Although I have been a nurse for decades, I was surprised to learn that the title ‘nurse’ can be used by anyone in the UK. Unlike the title ‘doctor’, it is not protected in law. Our legal protected title is ‘registered nurse’. Yet, I’m never referred to as ‘registered nurse’ in my daily work. Nurse is the title I recognise and respond to, and the one I use to describe myself. Simply: nurse. Society expects those using the title to be qualified professionals.
One hundred years ago, nursing became a registered profession with a set of qualifications that underpins our identity and safeguards the public. Six months ago, a petition to Parliament calling for the title nurse to be protected in UK law was launched and at the time of writing, it had garnered more than 32,000 signatures. Yet this week, MPs voted 304 to 240 against an amendment to the Health and Social Care Bill to protect the nurse title in UK law.
The result of the vote was disappointing, but it is not our last chance. We must now put our all behind the petition, which closes on 14 December 2021 [now closed] and I strongly encourage you to read it and give your view. Forward it to friends and family, as this is even more relevant for the public. Most importantly, do it fast; the fight is not over but time is running out to ensure the campaign reaches the 100,000 it needs to be debated in Parliament.
After all, the public consistently regards nursing as the most trusted of professions. But there are individuals and organisations where the title is used when people involved are not qualified nurses. The elected MP for Blyth Valley is a healthcare assistant, but his election material described him as a nurse. Others have misled the public and tarnished the reputation of the profession by using the title nurse for profit and deception. Recently, a high-profile anti-vaxxer was removed from the NMC register for bringing the profession into disrepute by spreading disinformation; yet this person continues to use the title nurse with impunity since it is not protected.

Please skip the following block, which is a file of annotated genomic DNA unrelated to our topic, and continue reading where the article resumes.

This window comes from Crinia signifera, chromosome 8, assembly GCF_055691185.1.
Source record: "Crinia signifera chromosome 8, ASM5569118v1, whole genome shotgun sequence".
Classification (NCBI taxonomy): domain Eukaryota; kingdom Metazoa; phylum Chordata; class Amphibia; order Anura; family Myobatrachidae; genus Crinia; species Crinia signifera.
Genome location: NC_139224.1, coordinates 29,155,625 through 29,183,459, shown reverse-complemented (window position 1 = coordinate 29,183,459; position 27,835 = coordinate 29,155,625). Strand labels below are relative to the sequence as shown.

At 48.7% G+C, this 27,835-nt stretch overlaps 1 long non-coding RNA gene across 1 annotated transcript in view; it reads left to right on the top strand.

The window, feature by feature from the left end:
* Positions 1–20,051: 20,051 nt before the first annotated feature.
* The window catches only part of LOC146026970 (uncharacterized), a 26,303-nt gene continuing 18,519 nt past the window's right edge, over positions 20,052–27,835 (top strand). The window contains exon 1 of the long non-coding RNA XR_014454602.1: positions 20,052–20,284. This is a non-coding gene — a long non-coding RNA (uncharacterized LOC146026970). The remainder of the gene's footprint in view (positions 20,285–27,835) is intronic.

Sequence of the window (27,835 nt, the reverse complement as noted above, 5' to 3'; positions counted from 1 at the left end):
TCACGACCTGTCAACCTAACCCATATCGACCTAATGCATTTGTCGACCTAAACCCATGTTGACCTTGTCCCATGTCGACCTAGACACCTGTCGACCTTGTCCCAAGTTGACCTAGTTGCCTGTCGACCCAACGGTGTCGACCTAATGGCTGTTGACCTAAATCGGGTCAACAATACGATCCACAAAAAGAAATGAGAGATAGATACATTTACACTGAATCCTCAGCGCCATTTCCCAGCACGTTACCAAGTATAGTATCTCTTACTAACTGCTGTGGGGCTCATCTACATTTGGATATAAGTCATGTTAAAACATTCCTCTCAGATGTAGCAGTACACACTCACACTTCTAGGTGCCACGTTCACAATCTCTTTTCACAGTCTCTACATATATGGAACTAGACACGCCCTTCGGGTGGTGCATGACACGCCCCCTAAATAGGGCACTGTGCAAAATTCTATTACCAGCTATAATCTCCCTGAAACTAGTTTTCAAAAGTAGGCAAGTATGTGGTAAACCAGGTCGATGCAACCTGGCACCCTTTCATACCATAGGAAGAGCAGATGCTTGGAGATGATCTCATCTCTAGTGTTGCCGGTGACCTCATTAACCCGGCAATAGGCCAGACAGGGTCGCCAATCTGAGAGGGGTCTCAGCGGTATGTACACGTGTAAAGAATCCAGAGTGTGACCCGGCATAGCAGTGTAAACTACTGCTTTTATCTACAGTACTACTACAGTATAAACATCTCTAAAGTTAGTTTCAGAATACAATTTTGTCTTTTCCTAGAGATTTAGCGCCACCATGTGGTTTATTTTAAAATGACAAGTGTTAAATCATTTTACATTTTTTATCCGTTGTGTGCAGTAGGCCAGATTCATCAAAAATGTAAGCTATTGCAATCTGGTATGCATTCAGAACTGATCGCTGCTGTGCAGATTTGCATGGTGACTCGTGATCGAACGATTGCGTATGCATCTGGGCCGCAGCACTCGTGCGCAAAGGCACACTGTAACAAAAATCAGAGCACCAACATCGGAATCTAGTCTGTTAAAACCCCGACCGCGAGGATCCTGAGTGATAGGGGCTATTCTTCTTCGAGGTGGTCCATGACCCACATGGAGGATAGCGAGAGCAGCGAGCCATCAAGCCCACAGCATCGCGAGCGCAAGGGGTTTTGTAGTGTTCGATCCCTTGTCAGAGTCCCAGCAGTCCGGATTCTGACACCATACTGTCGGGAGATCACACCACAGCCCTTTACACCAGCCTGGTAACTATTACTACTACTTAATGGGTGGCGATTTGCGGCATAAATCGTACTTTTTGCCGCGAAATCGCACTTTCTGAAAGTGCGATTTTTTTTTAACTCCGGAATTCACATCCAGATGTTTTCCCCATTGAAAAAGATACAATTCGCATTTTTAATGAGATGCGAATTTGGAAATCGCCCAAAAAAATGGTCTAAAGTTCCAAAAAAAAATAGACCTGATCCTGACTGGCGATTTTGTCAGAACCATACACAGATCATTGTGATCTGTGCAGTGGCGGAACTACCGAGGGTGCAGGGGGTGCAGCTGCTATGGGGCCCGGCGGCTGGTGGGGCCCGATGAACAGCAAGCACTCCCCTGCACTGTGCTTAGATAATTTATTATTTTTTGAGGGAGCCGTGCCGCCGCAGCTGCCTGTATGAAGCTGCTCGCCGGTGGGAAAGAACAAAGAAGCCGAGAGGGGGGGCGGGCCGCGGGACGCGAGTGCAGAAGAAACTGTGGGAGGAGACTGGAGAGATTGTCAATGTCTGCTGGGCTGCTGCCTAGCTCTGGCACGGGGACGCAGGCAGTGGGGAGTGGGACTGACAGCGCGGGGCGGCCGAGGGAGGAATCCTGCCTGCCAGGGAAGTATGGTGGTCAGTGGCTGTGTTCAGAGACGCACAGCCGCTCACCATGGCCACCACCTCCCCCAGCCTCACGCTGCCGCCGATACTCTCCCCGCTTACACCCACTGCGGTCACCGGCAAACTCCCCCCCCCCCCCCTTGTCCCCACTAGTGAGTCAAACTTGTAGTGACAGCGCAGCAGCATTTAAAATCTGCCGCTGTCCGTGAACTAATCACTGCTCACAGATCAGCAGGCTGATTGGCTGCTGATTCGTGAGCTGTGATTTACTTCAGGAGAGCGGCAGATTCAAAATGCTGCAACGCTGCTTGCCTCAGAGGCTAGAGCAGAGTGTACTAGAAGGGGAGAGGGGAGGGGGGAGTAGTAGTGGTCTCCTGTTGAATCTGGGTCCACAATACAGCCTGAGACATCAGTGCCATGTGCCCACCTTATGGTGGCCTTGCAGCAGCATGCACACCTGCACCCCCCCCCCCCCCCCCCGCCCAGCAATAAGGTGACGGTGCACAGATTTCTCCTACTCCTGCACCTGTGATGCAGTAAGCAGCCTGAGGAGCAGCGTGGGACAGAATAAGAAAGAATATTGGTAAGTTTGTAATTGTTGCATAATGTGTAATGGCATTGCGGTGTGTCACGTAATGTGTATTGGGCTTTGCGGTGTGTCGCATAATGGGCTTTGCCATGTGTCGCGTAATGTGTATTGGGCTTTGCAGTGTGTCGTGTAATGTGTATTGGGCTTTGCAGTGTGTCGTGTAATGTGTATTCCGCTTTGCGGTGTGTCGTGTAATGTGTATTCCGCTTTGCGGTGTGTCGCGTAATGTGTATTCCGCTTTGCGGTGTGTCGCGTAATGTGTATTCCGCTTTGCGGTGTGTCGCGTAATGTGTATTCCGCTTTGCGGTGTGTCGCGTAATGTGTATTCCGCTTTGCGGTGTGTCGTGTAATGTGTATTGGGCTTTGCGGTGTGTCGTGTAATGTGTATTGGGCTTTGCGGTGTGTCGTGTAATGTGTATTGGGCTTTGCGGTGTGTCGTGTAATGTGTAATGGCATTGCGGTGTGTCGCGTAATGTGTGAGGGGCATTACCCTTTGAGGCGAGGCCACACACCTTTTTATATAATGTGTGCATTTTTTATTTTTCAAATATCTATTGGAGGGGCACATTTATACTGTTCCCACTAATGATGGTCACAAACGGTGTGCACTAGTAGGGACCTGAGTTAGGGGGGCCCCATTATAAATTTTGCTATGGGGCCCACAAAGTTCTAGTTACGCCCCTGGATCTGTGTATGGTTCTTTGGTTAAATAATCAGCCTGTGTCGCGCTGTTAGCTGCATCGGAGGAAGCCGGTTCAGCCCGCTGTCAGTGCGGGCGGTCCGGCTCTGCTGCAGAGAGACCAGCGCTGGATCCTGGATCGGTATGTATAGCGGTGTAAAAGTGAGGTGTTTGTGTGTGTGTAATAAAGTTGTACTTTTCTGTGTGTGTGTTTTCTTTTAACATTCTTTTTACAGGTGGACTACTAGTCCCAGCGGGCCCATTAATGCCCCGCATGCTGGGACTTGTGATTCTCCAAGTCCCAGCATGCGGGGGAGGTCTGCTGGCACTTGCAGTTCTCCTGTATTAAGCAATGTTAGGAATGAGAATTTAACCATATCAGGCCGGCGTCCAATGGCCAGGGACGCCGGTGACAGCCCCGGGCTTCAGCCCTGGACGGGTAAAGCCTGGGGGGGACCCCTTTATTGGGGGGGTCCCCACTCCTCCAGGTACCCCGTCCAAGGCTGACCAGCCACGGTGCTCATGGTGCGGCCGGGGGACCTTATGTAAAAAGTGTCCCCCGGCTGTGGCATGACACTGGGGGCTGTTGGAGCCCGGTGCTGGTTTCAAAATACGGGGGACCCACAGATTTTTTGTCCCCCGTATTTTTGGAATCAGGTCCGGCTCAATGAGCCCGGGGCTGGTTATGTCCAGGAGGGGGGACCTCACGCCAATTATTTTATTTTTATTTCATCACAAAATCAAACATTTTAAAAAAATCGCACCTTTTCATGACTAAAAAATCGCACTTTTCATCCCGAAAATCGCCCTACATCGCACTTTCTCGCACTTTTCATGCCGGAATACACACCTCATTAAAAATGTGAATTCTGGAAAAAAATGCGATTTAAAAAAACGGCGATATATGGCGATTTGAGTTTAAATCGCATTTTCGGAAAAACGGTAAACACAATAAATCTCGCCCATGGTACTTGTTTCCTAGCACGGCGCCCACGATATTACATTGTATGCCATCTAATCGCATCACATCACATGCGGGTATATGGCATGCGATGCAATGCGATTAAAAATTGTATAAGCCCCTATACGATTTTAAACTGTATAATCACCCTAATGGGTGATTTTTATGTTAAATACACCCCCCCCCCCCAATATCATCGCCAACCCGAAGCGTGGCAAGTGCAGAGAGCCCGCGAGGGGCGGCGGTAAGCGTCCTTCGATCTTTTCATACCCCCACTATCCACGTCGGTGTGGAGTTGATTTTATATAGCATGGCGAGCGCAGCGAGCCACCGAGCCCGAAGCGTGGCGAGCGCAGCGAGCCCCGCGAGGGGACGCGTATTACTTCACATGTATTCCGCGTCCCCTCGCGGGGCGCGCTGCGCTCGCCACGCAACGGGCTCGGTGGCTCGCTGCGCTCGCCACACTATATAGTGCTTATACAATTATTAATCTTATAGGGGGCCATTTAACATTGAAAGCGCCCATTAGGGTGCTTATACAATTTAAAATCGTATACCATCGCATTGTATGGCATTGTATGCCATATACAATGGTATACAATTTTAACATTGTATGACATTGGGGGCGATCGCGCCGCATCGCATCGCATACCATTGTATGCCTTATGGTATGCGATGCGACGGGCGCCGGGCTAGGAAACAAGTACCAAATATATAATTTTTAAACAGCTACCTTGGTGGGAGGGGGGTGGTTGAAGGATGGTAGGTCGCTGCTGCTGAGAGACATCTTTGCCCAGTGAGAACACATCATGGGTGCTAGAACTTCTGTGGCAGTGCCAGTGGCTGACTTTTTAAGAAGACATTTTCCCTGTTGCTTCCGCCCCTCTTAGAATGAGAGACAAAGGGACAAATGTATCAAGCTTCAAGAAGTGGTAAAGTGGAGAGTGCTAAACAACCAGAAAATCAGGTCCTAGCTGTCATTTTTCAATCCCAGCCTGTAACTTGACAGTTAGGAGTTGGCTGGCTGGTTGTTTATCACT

There is also an increasing number of caregivers who use ‘nurse’ in their job title despite not being qualified nurses. While caregivers provide an essential nursing support role, their use of the title is deceptive and potentially unsafe.
The uncontrolled use of the title has implications for the profession. I’m somewhat indignant that anyone can call themselves a nurse. It undermines the long training and qualification that underpins the award of [registered] nurse and discredits the importance of being on a regulated professional register. It flies in the face of how patients and the public define us. It affronts qualified nurses with outstanding student loans.
From a straw poll, it appears many nurses are unaware the nurse title is not protected in UK law. Their concern reflects mine, in terms of our reputation and of public perceptions and safety. In visiting health and social care providers, I sometimes struggle to identify who is a [registered] nurse among the plethora of roles, titles and uniforms in use. I suspect it is even more difficult and frustrating for the public to navigate.